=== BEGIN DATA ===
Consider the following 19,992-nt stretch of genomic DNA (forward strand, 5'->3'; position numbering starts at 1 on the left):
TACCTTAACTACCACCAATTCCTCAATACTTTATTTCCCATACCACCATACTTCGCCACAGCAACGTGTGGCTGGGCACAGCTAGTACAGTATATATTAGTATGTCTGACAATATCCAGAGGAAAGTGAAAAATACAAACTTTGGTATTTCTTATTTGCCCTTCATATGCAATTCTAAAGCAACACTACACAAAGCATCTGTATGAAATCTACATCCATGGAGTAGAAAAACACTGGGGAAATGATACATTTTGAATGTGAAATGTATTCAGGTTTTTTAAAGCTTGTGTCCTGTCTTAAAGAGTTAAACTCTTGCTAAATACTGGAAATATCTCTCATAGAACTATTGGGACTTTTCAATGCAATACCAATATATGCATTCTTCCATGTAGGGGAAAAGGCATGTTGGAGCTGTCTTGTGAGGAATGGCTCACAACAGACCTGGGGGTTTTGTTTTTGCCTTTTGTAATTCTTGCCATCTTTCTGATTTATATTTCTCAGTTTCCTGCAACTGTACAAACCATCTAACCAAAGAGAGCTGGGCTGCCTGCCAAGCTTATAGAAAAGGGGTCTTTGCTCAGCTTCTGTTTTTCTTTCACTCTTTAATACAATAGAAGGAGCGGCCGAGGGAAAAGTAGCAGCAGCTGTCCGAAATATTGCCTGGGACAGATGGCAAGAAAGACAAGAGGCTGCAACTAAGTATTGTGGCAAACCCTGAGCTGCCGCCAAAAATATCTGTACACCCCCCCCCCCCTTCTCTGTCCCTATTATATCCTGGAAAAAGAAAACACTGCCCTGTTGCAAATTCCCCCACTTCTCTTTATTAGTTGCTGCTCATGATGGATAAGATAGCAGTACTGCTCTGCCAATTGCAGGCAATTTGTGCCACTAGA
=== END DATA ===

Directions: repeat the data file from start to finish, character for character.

Consider the following 19,992-nt stretch of genomic DNA (forward strand, 5'->3'; position numbering starts at 1 on the left):
TACCTTAACTACCACCAATTCCTCAATACTTTATTTCCCATACCACCATACTTCGCCACAGCAACGTGTGGCTGGGCACAGCTAGTACAGTATATATTAGTATGTCTGACAATATCCAGAGGAAAGTGAAAAATACAAACTTTGGTATTTCTTATTTGCCCTTCATATGCAATTCTAAAGCAACACTACACAAAGCATCTGTATGAAATCTACATCCATGGAGTAGAAAAACACTGGGGAAATGATACATTTTGAATGTGAAATGTATTCAGGTTTTTTAAAGCTTGTGTCCTGTCTTAAAGAGTTAAACTCTTGCTAAATACTGGAAATATCTCTCATAGAACTATTGGGACTTTTCAATGCAATACCAATATATGCATTCTTCCATGTAGGGGAAAAGGCATGTTGGAGCTGTCTTGTGAGGAATGGCTCACAACAGACCTGGGGGTTTTGTTTTTGCCTTTTGTAATTCTTGCCATCTTTCTGATTTATATTTCTCAGTTTCCTGCAACTGTACAAACCATCTAACCAAAGAGAGCTGGGCTGCCTGCCAAGCTTATAGAAAAGGGGTCTTTGCTCAGCTTCTGTTTTTCTTTCACTCTTTAATACAATAGAAGGAGCGGCCGAGGGAAAAGTAGCAGCAGCTGTCCGAAATATTGCCTGGGACAGATGGCAAGAAAGACAAGAGGCTGCAACTAAGTATTGTGGCAAACCCTGAGCTGCCGCCAAAAATATCTGTACACCCCCCCCCCCCTTCTCTGTCCCTATTATATCCTGGAAAAAGAAAACACTGCCCTGTTGCAAATTCCCCCACTTCTCTTTATTAGTTGCTGCTCATGATGGATAAGATAGCAGTACTGCTCTGCCAATTGCAGGCAATTTGTGCCACTAGA